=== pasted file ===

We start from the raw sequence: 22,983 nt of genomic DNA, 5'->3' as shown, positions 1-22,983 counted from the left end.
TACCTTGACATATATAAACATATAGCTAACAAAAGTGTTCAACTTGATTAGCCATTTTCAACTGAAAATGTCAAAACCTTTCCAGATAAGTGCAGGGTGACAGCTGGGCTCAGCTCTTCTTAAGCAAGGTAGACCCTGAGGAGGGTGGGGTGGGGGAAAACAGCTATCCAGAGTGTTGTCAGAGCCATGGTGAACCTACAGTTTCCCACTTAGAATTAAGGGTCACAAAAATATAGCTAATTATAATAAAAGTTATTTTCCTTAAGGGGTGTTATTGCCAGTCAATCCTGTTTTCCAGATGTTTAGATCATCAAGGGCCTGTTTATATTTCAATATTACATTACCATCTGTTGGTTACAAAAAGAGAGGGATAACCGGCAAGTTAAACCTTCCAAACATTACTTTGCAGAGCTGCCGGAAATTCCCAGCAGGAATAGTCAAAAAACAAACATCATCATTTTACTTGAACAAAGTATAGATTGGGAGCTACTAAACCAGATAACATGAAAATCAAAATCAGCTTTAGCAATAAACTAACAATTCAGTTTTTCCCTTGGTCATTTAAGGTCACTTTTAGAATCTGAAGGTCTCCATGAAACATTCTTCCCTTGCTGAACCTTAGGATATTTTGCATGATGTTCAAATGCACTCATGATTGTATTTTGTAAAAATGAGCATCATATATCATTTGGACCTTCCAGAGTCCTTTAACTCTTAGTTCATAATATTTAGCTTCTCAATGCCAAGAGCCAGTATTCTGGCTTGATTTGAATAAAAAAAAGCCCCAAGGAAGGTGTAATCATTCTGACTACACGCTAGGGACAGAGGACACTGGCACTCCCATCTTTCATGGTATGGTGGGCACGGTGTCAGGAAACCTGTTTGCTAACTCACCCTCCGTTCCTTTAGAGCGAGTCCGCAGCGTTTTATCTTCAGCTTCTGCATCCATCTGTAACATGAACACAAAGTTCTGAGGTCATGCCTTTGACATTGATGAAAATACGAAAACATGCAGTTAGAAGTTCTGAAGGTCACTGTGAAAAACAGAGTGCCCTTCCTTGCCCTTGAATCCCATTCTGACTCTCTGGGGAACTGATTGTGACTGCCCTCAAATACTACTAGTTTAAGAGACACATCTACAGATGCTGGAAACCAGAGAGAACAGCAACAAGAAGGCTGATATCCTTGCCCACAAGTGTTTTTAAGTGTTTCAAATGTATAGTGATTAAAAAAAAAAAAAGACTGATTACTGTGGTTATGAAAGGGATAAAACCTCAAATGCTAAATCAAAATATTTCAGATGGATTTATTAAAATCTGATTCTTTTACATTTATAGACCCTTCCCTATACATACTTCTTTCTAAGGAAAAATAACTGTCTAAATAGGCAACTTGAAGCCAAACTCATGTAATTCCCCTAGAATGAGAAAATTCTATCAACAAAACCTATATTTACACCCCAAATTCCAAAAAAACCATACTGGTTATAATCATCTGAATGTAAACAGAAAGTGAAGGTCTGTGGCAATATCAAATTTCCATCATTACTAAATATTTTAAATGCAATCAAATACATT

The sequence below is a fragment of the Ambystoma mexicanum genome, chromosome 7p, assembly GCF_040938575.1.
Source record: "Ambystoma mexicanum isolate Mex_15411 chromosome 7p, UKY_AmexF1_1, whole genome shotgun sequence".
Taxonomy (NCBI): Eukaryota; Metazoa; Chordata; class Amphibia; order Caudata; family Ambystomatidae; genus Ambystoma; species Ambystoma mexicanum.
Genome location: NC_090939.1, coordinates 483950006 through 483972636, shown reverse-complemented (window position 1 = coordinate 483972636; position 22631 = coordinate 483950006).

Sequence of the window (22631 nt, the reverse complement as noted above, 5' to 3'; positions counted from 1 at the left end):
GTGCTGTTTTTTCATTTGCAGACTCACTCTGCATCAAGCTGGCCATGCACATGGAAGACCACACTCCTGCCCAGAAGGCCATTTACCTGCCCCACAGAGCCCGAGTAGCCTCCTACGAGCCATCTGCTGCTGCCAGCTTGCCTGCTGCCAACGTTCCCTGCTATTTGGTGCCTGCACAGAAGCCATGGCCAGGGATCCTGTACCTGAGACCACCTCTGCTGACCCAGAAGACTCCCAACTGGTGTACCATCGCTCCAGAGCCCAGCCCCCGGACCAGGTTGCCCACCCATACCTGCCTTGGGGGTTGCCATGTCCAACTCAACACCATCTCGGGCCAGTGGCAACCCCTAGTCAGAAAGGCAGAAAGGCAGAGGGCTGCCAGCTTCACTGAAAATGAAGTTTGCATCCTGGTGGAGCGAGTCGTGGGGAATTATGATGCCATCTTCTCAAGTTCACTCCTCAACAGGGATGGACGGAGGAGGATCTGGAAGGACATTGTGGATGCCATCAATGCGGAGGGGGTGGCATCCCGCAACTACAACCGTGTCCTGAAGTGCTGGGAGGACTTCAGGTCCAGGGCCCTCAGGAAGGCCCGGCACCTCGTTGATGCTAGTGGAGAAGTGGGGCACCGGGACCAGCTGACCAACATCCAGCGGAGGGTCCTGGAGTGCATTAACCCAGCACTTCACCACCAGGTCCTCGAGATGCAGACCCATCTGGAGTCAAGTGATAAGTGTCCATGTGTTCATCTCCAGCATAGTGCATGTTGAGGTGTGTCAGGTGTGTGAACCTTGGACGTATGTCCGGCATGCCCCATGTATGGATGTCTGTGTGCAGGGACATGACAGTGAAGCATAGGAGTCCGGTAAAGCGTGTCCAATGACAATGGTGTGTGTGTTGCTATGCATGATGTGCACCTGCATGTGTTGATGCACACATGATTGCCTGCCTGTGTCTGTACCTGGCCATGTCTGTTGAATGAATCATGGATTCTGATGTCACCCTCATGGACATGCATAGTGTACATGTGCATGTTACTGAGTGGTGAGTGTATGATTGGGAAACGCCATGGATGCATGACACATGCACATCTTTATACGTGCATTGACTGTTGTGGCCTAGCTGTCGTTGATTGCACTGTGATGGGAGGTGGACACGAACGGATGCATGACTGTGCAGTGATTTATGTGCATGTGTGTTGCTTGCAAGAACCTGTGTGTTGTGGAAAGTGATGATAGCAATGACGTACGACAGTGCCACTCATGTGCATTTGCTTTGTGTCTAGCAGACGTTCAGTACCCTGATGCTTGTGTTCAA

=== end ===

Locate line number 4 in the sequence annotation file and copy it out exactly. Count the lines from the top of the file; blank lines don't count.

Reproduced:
Source record: "Ambystoma mexicanum isolate Mex_15411 chromosome 7p, UKY_AmexF1_1, whole genome shotgun sequence".